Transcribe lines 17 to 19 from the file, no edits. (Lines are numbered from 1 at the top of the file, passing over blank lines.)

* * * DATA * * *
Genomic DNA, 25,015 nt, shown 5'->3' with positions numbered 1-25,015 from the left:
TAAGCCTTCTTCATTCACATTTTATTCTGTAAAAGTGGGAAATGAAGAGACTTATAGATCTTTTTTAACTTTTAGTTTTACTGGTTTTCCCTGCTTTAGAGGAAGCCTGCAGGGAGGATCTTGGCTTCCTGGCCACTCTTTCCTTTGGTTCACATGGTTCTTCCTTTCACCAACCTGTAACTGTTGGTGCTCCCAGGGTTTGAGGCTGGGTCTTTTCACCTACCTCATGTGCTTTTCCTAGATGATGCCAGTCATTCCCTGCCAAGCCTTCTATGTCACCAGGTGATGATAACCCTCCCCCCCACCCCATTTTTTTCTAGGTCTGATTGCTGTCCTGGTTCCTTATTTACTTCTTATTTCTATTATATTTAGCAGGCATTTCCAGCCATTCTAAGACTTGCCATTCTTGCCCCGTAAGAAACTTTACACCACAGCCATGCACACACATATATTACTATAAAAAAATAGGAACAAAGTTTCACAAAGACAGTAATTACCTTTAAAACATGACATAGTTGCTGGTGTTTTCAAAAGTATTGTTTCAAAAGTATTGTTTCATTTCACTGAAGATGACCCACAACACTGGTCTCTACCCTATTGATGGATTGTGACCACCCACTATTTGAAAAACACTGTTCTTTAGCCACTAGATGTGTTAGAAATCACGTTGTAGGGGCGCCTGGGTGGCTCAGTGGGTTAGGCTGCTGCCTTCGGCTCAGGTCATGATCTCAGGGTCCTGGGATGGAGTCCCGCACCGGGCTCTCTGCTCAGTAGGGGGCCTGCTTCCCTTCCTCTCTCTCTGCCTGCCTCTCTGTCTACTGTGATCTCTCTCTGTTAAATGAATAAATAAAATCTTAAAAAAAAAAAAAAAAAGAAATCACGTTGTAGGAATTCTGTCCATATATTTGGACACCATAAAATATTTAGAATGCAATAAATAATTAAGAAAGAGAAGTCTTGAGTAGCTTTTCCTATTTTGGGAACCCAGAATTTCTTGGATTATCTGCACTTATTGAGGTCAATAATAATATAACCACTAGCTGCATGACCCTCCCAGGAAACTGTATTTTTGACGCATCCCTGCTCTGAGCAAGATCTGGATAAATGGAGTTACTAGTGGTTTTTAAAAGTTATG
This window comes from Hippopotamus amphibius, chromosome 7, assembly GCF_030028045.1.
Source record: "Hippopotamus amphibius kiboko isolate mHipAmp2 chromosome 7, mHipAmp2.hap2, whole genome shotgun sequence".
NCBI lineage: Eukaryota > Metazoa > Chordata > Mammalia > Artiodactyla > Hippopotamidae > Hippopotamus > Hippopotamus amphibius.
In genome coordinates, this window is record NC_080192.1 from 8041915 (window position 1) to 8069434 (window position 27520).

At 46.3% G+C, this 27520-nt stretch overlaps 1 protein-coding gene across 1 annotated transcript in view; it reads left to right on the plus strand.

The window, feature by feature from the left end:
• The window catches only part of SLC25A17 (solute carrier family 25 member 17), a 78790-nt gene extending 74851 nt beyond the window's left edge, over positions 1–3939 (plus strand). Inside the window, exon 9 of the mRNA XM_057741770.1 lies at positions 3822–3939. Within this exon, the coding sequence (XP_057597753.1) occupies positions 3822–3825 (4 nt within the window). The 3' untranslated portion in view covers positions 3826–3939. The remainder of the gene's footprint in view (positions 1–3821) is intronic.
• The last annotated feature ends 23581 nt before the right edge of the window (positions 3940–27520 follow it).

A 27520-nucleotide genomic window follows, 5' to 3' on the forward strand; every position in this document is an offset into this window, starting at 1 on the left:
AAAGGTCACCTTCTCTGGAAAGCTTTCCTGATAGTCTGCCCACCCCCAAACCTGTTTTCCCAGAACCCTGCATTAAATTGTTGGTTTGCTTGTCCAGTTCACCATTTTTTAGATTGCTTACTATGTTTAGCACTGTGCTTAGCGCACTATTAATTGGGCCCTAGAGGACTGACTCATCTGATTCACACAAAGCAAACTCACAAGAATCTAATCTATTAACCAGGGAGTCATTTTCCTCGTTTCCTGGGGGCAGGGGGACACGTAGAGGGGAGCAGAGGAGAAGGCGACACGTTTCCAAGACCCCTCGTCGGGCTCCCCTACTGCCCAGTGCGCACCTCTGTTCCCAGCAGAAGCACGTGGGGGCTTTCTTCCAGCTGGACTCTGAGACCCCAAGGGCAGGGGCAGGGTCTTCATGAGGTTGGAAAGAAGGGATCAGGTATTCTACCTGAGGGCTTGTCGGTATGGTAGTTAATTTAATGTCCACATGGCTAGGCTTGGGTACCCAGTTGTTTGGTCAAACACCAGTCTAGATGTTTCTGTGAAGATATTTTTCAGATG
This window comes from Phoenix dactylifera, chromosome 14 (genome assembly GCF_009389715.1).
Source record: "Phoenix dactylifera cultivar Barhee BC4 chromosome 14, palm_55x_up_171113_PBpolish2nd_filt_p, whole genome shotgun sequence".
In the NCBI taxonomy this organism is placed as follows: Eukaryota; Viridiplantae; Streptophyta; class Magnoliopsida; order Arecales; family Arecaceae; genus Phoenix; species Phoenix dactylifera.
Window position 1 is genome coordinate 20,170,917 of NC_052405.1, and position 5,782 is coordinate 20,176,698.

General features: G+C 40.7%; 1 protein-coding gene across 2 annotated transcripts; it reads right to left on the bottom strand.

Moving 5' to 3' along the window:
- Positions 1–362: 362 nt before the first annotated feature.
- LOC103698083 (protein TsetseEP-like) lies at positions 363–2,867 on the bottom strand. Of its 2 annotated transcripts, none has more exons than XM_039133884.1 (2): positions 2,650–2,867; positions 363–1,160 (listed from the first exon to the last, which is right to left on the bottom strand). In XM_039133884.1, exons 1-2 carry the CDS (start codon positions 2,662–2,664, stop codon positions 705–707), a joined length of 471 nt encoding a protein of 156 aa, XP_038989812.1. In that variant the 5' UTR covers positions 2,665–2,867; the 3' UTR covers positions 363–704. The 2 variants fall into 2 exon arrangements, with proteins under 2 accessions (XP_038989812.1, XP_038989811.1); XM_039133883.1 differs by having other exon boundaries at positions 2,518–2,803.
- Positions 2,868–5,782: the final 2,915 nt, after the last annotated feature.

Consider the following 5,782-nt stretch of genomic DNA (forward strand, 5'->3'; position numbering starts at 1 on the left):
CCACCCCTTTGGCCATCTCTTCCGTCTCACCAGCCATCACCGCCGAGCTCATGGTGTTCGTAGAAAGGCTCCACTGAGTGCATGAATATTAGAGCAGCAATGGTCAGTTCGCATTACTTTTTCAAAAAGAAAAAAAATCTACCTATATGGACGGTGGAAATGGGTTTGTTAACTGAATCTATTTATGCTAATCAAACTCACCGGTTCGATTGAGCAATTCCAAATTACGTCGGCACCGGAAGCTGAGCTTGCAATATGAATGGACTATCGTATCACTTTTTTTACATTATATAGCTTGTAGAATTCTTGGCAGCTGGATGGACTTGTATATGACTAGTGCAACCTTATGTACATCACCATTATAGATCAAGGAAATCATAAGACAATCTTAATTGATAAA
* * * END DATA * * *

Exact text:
General features: G+C 40.7%; 1 protein-coding gene across 2 annotated transcripts; it reads right to left on the bottom strand.

Moving 5' to 3' along the window:
- Positions 1–362: 362 nt before the first annotated feature.